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Accela's New Offerings Handle Licensing, 311, Visualization

The licensing and permitting company from California has new applications to help governments process occupational licenses and service requests, as well as new data visualization and mobile tools.

Person on app
Judging by new partnerships and product announcements every month this fall, gov tech software companies see a big future in digital services. COVID-19 created demand among state and local governments for help standing up new websites and information dashboards, setting up telework and creating online alternatives to services they used to do in person, such as licensing and permitting. Hoping to keep its footing in an increasingly competitive market, the cloud software company Accela has announced a pair of new applications and other product updates for the end of the year specifically focused on digital government and adaptability.

According to a news release, the new applications aim to help government agencies set up online alternatives for citizens to apply for occupational licenses or file 311-type service requests, such as to repair a pothole or streetlight. Accela Vice President of Product Management Amber D’Ottavio said they’re not the company’s first products for occupational licenses or request management, but they’re meant to work faster: Instead of having government employees use the software to build forms and workflows that would guide a citizen through the application process, the forms come preconfigured, albeit with some customizability, so they’re ready to go online much faster.

“It’ll shrink the implementation times significantly,” she said. “We’ve usually seen, with civic applications it reduces (implementation time) anywhere from 30 to 60 percent, because they’re not having to start from scratch.”

Other updates, due for release this month, include a data visualization tool called Accela Insights for creating information dashboards; some front-end and back-end improvements to the company’s other products involving data syncing and website building; and offline functionality and other enhancements for Accela Mobile, an app that’s essentially an extension of back-office software but specifically tailored for activities that government employees would do in the field, such as code enforcement.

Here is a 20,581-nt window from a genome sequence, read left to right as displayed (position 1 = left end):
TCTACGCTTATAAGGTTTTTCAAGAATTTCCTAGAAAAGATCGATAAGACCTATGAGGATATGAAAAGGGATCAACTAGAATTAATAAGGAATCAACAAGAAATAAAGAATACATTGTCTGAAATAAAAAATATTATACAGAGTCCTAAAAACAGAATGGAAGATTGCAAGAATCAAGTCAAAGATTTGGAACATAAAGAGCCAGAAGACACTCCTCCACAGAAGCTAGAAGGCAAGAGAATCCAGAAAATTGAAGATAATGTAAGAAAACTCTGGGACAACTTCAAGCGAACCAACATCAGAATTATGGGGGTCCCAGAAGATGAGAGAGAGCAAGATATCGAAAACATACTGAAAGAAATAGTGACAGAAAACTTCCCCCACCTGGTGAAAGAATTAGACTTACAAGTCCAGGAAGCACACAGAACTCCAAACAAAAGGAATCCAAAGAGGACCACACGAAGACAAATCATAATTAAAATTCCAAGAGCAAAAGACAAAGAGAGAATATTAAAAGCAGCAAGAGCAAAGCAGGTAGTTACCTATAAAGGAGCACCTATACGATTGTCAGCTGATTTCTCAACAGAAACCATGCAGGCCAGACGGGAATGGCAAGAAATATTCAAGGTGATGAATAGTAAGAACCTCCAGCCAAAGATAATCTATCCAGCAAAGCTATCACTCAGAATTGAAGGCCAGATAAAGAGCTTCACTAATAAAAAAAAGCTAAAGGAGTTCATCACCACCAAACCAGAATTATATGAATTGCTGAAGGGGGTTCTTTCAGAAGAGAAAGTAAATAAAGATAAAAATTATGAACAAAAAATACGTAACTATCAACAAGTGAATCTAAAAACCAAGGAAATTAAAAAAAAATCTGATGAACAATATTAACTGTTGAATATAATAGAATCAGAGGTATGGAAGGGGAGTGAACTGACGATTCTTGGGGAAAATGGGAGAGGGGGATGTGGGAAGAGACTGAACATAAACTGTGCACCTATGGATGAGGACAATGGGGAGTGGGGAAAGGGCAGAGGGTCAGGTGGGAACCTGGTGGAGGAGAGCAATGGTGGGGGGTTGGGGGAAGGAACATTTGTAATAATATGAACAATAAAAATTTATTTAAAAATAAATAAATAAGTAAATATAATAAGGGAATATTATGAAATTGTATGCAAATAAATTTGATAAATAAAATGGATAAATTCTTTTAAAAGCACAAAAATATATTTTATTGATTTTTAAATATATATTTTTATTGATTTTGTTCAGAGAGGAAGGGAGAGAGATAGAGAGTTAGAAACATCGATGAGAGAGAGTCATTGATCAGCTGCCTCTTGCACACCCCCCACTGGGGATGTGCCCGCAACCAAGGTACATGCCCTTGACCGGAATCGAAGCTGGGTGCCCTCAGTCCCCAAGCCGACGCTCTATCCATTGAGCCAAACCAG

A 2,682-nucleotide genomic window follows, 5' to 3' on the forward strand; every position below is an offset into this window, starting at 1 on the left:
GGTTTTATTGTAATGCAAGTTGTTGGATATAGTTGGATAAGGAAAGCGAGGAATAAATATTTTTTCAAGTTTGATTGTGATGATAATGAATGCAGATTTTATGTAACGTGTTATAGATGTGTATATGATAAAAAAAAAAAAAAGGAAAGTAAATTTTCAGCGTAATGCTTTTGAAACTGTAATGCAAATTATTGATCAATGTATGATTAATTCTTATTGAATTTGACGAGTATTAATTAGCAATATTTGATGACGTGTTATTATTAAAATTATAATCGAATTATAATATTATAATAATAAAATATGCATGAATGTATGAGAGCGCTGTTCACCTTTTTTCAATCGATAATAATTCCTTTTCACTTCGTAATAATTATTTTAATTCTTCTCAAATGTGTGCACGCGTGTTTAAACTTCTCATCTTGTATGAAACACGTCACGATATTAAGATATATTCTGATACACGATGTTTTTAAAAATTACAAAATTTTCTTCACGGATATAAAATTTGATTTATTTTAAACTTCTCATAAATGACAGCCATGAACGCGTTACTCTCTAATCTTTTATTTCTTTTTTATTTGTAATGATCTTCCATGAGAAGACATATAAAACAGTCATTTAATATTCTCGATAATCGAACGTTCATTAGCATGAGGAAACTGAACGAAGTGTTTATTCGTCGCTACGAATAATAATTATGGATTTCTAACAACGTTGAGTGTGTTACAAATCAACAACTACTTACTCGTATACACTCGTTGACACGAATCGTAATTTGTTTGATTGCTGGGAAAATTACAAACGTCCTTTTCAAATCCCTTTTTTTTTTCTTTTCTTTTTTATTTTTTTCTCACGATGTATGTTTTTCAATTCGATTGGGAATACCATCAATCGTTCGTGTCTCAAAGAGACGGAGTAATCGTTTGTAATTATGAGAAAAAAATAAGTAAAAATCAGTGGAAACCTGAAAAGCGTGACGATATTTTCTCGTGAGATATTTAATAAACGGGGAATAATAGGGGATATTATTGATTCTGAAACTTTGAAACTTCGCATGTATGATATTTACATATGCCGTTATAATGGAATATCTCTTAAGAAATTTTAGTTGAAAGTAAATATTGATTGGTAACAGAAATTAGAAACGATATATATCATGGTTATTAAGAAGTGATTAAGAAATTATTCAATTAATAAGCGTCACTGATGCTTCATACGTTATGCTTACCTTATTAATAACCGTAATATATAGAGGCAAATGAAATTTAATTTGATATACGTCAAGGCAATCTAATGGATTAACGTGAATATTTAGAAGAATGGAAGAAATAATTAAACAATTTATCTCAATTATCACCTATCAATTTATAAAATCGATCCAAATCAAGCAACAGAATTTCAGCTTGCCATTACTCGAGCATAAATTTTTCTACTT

Looking ahead at 2021, D’Ottavio predicted one of the top challenges for government will be constant change — in everything from funding to public policy to citizen standards and expectations. She said data will have a role to play in helping governments assess and prioritize different services and handle budget cuts, but beyond that, they’ll need the tools and business processes themselves to be as flexible as possible. Making a pitch for Accela’s approach to government software, D’Ottavio said one way to do that is with turnkey solutions that can go live in a hurry and be tweaked as needed.

“A lot of government agencies kind of get in their own way. They want it to be perfect, when they roll out something new, and it makes sense, because sometimes that’s tied to a person’s reputation or other things,” she said. “But I think right now it’s just about responding to the need ... Get it up and running, involve the public, get the feedback, adjust over time, and then once you get things up and running, you do have more data at your fingertips that can help you not just iterate but focus.”

Andrew Westrope is managing editor of the Center for Digital Education. Before that, he was a staff writer for Government Technology, and previously was a reporter and editor at community newspapers. He has a bachelor’s degree in physiology from Michigan State University and lives in Northern California.